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The Labor Market Effects of Offshoring by U.S. Multinational Firms: Evidence from Changes in Global Tax Policies

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  • Kovak, Brian K.
  • Oldenski, Lindsay
  • Sly, Nicholas

    (Federal Reserve Bank of Kansas City)

Abstract

Estimating the causal effect of offshoring on domestic employment is difficult because of the inherent simultaneity of multinational firms’ domestic and foreign affiliate employment decisions. In this paper, we resolve this identification problem using variation in Bilateral Tax Treaties (BTTs), which reduce the effective cost of offshore activity by mitigating double taxation. We derive a panel difference-in-differences research design from a standard model of multinational firms, demonstrating the simultaneity problem and showing how to resolve it using BTTs as an instrument for offshore employment. We confirm that new treaty implementation is uncorrelated with existing employment trends, and use Bureau of Economic Analysis data on U.S. multinational firms to measure the domestic employment effects of offshore activity. {{p}} Overall, we find modest positive effects of offshore activity on domestic employment. A 10 percent BTT induced increase in affiliate employment drives a 1.8 percent increase in employment at the U.S. parent firm, with smaller effects at the industry and regional levels. Underlying these results is substantial heterogeneity based on offshoring margin and firm organizational structure. For example, increased foreign affiliate activity in vertically oriented multinational firms drives declining employment among non-multinationals in the same industry, and multinational firms opening new affiliates exhibit much smaller domestic employment growth than those expanding existing affiliates. Throughout the analysis, OLS estimates are much larger than the IV estimates, consistent with upward simultaneity bias. Overall, our results indicate that greater offshore activity raises net employment by U.S. firms, albeit with underlying job loss and reallocation of workers.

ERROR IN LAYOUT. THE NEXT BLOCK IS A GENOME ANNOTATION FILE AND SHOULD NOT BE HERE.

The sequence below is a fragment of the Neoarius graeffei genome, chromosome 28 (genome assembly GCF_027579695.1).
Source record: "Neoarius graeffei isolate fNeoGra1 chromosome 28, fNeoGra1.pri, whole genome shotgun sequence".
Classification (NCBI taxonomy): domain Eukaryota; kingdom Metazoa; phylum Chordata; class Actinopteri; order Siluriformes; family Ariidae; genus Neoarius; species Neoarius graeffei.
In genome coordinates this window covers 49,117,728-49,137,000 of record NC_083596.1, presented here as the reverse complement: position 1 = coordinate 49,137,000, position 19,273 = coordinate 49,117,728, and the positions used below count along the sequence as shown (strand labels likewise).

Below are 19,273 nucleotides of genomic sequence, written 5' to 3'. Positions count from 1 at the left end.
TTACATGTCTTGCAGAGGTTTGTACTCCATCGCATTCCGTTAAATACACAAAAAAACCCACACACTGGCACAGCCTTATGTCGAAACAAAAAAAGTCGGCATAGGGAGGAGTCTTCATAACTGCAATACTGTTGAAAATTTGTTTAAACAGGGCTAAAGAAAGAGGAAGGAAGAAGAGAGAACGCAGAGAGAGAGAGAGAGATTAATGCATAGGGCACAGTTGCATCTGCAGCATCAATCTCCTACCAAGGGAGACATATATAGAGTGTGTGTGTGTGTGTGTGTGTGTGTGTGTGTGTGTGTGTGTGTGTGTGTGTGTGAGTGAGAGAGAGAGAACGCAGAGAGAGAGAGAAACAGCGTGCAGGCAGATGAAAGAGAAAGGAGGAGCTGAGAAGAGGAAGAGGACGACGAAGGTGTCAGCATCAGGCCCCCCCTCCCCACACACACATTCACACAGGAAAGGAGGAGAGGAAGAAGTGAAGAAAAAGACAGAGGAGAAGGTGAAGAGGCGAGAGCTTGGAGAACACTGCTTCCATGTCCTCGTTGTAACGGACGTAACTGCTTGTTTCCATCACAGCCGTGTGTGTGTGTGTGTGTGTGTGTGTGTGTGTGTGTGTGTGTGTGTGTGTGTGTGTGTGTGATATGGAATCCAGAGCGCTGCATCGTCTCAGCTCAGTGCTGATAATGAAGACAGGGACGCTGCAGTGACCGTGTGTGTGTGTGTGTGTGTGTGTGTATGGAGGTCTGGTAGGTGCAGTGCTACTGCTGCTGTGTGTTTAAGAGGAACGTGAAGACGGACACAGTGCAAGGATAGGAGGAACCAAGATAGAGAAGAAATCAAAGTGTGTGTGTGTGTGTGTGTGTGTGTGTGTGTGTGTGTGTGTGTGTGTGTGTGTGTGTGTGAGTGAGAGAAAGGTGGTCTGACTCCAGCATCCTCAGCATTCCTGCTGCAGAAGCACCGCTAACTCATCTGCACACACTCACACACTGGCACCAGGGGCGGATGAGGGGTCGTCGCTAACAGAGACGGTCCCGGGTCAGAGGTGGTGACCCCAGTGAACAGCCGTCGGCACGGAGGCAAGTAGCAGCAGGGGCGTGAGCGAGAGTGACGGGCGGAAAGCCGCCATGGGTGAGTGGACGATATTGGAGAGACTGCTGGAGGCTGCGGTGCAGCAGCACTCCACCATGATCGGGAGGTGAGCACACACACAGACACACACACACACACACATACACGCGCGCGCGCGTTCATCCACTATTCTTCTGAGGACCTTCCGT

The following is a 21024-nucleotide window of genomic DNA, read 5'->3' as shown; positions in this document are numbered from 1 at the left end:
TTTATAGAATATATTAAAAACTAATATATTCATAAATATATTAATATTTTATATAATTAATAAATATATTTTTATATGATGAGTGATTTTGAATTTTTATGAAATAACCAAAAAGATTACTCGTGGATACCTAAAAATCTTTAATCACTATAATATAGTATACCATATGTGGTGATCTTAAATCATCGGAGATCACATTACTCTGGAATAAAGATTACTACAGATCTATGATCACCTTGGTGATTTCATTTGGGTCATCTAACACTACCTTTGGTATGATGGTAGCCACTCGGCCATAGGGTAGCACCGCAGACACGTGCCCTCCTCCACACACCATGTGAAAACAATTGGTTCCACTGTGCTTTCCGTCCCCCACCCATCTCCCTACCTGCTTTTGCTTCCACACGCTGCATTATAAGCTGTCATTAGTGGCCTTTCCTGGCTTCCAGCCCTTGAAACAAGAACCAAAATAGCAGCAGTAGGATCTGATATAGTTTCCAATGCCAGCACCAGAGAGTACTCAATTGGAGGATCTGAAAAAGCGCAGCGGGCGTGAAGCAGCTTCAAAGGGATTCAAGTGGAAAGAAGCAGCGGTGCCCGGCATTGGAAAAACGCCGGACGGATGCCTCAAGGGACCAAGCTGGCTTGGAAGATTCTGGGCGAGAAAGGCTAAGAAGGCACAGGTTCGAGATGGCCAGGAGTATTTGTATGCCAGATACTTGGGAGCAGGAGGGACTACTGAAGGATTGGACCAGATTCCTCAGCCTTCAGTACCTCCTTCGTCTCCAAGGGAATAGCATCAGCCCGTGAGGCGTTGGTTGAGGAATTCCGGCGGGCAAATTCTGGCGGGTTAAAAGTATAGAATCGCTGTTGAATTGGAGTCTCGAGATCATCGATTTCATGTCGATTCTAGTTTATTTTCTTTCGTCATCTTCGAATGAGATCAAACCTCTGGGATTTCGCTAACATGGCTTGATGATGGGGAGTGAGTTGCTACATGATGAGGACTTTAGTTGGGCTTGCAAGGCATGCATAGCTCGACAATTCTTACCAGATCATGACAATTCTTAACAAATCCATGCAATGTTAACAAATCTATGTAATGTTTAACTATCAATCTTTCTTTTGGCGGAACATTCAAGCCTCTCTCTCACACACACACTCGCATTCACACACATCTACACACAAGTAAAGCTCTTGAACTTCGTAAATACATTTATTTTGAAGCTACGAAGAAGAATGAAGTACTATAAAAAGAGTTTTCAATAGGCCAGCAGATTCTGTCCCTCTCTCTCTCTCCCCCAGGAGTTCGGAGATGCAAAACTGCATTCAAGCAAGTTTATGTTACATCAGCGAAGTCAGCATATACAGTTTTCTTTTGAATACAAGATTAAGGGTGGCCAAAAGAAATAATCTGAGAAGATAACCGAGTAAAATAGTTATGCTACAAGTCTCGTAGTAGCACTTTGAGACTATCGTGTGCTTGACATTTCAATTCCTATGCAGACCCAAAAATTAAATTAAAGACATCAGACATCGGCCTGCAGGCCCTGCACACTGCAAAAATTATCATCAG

Suggested Citation

  • Kovak, Brian K. & Oldenski, Lindsay & Sly, Nicholas, 2017. "The Labor Market Effects of Offshoring by U.S. Multinational Firms: Evidence from Changes in Global Tax Policies," Research Working Paper RWP 17-12, Federal Reserve Bank of Kansas City.
  • Handle: RePEc:fip:fedkrw:rwp17-12
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    File URL: https://doi.org/10.18651/RWP2017-12
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    References listed on IDEAS

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    1. Chisik, Richard & Davies, Ronald B., 2004. "Asymmetric FDI and tax-treaty bargaining: theory and evidence," Journal of Public Economics, Elsevier, vol. 88(6), pages 1119-1148, June.
    2. James R. Markusen, 2004. "Multinational Firms and the Theory of International Trade," MIT Press Books, The MIT Press, edition 1, volume 1, number 0262633078, March.
    3. Bruce A. Blonigen & Lindsay Oldenski & Nicholas Sly, 2019. "The Differential Effects of Bilateral Tax Treaties," World Scientific Book Chapters,in: Foreign Direct Investment, chapter 7, pages 235-263 World Scientific Publishing Co. Pte. Ltd..
    4. Jose L. Groizard & Priya Ranjan & Antonio Rodriguez-Lopez, 2015. "Trade Costs And Job Flows: Evidence From Establishment-Level Data," Economic Inquiry, Western Economic Association International, vol. 53(1), pages 173-204, January.
    5. Pol Antràs & Teresa C. Fort & Felix Tintelnot, 2017. "The Margins of Global Sourcing: Theory and Evidence from US Firms," American Economic Review, American Economic Association, vol. 107(9), pages 2514-2564, September.
    6. Joshua D. Angrist & Jörn-Steffen Pischke, 2009. "Mostly Harmless Econometrics: An Empiricist's Companion," Economics Books, Princeton University Press, edition 1, number 8769.
    7. Ronald B. Davies & Pehr-Johan Norbäck & Ayça Tekin-Koru, 2009. "The Effect of Tax Treaties on Multinational Firms: New Evidence from Microdata," The World Economy, Wiley Blackwell, vol. 32(1), pages 77-110, January.
    8. Monarch, Ryan & Park, Jooyoun & Sivadasan, Jagadeesh, 2017. "Domestic gains from offshoring? Evidence from TAA-linked U.S. microdata," Journal of International Economics, Elsevier, vol. 105(C), pages 150-173.
    9. William W. Olney, 2012. "Offshoring, immigration, and the native wage distribution," Canadian Journal of Economics, Canadian Economics Association, vol. 45(3), pages 830-856, August.
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    Cited by:

    1. Michael Landesmann & Sandra M. Leitner, 2018. "Immigration and Offshoring," wiiw Working Papers 156, The Vienna Institute for International Economic Studies, wiiw.
    2. repec:iab:iabdpa:201811 is not listed on IDEAS

    More about this item

    Keywords

    Offshoring; Employment; FDI; Multinational Firms;

    JEL classification:

    • F16 - International Economics - - Trade - - - Trade and Labor Market Interactions
    • F23 - International Economics - - International Factor Movements and International Business - - - Multinational Firms; International Business
    • F66 - International Economics - - Economic Impacts of Globalization - - - Labor
    • J20 - Labor and Demographic Economics - - Demand and Supply of Labor - - - General
    • J30 - Labor and Demographic Economics - - Wages, Compensation, and Labor Costs - - - General

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